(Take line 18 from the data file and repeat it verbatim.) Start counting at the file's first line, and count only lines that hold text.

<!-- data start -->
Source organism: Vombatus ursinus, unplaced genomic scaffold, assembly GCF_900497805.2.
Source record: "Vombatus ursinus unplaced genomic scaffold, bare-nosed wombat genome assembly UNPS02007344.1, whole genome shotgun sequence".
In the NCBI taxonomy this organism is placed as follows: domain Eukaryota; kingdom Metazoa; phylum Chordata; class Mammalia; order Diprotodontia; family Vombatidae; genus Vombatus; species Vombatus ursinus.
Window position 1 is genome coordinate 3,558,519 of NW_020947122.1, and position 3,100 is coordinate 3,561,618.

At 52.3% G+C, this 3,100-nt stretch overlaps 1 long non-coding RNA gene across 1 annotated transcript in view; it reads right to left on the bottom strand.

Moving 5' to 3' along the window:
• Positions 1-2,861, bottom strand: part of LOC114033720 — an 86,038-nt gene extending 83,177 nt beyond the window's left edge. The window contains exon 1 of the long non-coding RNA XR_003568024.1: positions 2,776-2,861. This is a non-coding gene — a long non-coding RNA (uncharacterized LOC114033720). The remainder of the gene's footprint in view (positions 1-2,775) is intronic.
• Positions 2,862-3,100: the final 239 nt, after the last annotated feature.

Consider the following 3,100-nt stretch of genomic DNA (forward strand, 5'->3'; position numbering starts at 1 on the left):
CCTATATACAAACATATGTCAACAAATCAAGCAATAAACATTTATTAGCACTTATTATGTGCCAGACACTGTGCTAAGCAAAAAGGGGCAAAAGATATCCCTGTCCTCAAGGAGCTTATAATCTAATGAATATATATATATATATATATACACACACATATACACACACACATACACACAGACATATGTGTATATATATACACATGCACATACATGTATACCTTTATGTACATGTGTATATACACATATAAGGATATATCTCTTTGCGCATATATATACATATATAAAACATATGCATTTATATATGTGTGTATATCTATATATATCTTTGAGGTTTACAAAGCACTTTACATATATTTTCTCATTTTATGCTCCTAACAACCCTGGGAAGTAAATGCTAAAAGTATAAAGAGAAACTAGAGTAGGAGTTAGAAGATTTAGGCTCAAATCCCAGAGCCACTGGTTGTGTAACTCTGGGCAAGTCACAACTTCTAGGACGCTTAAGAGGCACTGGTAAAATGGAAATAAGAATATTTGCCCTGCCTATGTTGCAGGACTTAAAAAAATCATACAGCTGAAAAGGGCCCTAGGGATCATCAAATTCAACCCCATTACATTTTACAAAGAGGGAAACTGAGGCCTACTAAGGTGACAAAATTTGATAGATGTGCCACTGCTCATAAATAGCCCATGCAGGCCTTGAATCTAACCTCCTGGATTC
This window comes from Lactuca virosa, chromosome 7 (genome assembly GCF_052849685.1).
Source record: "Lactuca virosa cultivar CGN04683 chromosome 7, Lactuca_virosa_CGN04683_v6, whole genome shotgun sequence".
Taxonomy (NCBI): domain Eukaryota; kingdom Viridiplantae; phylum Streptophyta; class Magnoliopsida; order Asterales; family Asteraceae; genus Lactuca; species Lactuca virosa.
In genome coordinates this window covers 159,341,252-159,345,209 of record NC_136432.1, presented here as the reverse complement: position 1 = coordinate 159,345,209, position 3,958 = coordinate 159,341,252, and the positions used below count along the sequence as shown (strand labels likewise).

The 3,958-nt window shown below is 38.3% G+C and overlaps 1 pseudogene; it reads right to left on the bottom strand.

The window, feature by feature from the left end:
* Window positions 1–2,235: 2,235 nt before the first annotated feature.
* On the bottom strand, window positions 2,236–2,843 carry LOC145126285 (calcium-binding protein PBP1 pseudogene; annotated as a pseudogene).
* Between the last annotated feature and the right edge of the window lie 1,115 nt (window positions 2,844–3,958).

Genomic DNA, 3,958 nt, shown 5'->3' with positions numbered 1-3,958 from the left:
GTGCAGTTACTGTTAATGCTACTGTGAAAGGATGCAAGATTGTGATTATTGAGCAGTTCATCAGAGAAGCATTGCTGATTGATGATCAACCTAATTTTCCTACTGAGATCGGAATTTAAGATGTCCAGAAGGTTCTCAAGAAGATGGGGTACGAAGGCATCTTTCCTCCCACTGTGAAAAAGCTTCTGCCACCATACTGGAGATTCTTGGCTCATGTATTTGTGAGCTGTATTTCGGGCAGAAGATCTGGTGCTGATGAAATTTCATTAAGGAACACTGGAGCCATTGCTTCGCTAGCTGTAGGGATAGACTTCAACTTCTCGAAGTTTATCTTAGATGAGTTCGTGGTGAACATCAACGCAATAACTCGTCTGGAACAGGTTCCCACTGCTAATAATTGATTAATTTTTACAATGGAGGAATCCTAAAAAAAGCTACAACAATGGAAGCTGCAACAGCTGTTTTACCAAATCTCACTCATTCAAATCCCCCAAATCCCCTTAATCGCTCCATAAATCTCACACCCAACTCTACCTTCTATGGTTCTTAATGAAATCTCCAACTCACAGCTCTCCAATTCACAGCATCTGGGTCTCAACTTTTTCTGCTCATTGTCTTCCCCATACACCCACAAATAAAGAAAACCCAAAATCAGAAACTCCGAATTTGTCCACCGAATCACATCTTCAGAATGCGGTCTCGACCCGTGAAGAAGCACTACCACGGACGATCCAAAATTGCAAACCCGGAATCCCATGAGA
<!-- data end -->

* On the bottom strand, window positions 2,236–2,843 carry LOC145126285 (calcium-binding protein PBP1 pseudogene; annotated as a pseudogene).